Maria Butina, the Russian gun rights activist who became entwined in GOP politics during the 2016 presidential election and pleaded guilty last year to conspiring against the U.S. by acting as unregistered agent of the Kremlin, insisted in a new interview that she was not a spy and never attempted to influence American politics.
Butina, in an interview with CBS News’ “60 Minutes” ― her first with U.S. media since she was incarcerated in a Florida federal prison — was filmed while the 31-year-old was still behind bars. She was released late last month after serving 15 months of her 18-month sentence and was immediately deported to Russia. Photographs at Moscow’s Sheremetyevo airport showed a beaming Butina clutching a bouquet of flowers, flanked by supporters and her dad.
Butina, the first Russian national convicted for seeking to influence U.S. politics during the 2016 election, arrived in the U.S. in 2014 to attend conventions hosted by the National Rifle Association. American prosecutors claimed Butina hid her true identity as a Russian agent and attempted to infiltrate the NRA to influence the GOP.
But Butina, speaking to “60 Minutes” host Leslie Stahl, slammed these accusations as “nonsense.”
“I never sought to influence your policies. I came here on my own because I wanted to learn from the United States and go back to Russia to make Russia better,” she said in the interview, which aired Sunday.
As Stahl pointed out, Butina was photographed with several prominent Republicans, including Donald Trump Jr., Rick Santorum, Scott Walker and Bobby Jindal.
But according to Butina, she was merely engaging in “social networking.”
“Maria is not a spy. She knows of no secret codes,” Butina’s attorney Bob Driscoll told “60 Minutes” in a statement. “There were no safe houses. In other words, she was completely open and there was no espionage.”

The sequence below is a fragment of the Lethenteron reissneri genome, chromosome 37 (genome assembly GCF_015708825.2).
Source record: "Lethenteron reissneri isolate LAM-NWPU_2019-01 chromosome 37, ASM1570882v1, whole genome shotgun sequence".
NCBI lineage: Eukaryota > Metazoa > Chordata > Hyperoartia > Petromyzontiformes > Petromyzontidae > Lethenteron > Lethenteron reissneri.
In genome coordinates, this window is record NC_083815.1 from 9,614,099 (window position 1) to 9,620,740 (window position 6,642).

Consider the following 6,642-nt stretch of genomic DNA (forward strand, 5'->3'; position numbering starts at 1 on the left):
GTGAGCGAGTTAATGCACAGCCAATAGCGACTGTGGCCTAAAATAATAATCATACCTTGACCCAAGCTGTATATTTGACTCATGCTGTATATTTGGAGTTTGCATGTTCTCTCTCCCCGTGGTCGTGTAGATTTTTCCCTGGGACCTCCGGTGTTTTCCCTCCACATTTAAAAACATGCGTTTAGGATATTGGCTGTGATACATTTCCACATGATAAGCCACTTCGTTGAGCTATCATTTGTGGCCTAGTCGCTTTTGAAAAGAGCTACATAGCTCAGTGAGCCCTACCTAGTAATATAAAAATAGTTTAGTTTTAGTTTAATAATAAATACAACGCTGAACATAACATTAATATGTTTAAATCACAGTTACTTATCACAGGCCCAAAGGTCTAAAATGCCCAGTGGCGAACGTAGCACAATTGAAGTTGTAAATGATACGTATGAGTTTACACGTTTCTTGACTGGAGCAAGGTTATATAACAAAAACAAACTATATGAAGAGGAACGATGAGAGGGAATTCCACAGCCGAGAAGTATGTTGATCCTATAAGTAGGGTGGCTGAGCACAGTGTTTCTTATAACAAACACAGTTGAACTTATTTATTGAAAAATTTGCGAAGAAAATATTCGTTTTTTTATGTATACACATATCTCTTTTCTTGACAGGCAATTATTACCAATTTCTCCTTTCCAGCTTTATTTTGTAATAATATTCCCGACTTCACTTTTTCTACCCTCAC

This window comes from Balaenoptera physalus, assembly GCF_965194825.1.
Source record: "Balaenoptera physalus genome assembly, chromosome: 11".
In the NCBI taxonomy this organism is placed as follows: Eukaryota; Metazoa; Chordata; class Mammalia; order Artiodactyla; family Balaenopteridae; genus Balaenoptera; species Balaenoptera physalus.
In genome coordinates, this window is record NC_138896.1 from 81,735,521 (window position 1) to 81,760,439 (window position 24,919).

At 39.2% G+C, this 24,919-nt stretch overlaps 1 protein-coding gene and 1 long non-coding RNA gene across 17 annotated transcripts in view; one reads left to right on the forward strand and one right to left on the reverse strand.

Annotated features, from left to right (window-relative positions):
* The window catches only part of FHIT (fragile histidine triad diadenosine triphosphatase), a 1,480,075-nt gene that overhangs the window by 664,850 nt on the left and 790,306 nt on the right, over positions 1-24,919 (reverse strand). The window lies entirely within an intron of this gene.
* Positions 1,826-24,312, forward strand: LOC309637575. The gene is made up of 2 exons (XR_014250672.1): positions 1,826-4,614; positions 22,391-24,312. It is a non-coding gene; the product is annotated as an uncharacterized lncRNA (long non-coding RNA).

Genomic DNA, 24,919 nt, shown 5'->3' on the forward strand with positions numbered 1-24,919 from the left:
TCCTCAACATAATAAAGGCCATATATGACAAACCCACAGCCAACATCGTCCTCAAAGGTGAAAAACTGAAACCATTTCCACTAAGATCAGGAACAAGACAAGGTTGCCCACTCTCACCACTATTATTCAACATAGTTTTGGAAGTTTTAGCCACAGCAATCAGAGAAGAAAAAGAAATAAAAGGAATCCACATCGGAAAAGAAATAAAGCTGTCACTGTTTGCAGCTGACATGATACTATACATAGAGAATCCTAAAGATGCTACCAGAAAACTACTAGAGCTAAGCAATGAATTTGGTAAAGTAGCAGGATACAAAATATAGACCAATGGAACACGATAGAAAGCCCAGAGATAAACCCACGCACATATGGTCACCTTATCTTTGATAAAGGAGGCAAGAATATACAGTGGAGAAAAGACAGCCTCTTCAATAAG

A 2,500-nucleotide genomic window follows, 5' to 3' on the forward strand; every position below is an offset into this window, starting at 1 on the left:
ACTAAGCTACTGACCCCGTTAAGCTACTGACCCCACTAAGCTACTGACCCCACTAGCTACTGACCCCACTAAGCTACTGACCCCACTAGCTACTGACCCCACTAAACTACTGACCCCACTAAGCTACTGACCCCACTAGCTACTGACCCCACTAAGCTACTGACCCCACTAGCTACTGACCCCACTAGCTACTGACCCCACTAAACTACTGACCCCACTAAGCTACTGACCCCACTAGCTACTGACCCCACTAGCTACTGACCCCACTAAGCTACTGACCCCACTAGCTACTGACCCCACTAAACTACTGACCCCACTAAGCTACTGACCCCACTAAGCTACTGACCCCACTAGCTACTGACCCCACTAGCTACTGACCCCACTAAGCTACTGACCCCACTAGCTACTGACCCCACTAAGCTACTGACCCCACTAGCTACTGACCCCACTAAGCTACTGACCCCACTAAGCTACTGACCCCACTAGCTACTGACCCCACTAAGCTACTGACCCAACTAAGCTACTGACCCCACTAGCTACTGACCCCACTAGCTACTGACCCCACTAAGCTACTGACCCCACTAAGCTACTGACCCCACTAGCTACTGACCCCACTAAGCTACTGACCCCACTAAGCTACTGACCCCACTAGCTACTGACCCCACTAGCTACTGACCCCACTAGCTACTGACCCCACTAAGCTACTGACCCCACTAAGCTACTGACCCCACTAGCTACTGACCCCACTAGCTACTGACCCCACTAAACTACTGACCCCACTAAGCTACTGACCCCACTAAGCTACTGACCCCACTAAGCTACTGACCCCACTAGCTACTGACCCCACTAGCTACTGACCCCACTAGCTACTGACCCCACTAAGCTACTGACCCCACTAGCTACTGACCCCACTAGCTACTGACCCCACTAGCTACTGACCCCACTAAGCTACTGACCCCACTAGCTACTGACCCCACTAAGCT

When questioned about a message she’d sent to Russian official Alexander Torshin ― who Butina has previously admitted to working for ― about allegedly having influence over at least one of President Donald Trump’s Cabinet choices, Butina deflected blame.
“John Bolton will be secretary of state, 90%,” Butina wrote to Torshin in the weeks after Trump was elected. “Ask our people if they’re happy with that. Our opinion will be taken into account.”
Butina told Stahl that her former boyfriend and Republican operative Paul Erickson had directed her to write that message.
“I hesitated to write that, but I thought it might — you know, it was a certain way to show off to Torshin and say, ‘Well, maybe I have high-level contacts here,’” she said.
Erickson was reportedly a target of federal investigators in the Butina case, but was never charged. He was charged with 11 counts of fraud and money laundering in a separate federal indictment earlier this year related to three of his business ventures. He pleaded not guilty.
John Demers, the assistant attorney general for national security, told Stahl that Butina’s interview with “60 Minutes” ― which the Justice Department recorded and reviewed ― was a “masterpiece of disinformation.”
“When she was talking to you in your interview, her audience wasn’t the American people. It was Vladimir Putin and all the people in Russia who are going to decide her fate when she goes back there,” Demers said.
He added: “I have very little doubt that the Russian government will leverage [Butina] as an instrument of propaganda to say: ‘Here was this poor, young, idealistic Russian student and look what happened to her. They threw her in jail for 18 months.’”
As “60 Minutes” noted, Butina has already spoken with several Russian news outlets since her return to Russia about her ordeal in America, including over 100 days in solitary confinement.
“I don’t know why they had to be so cruel,” she told Russia’s state-owned media outlet RT of her time in solitary confinement. “I tend to think – this is just conjecture – that maybe they were trying to break my will or something like that, learn some secrets. But I didn’t have any secrets.”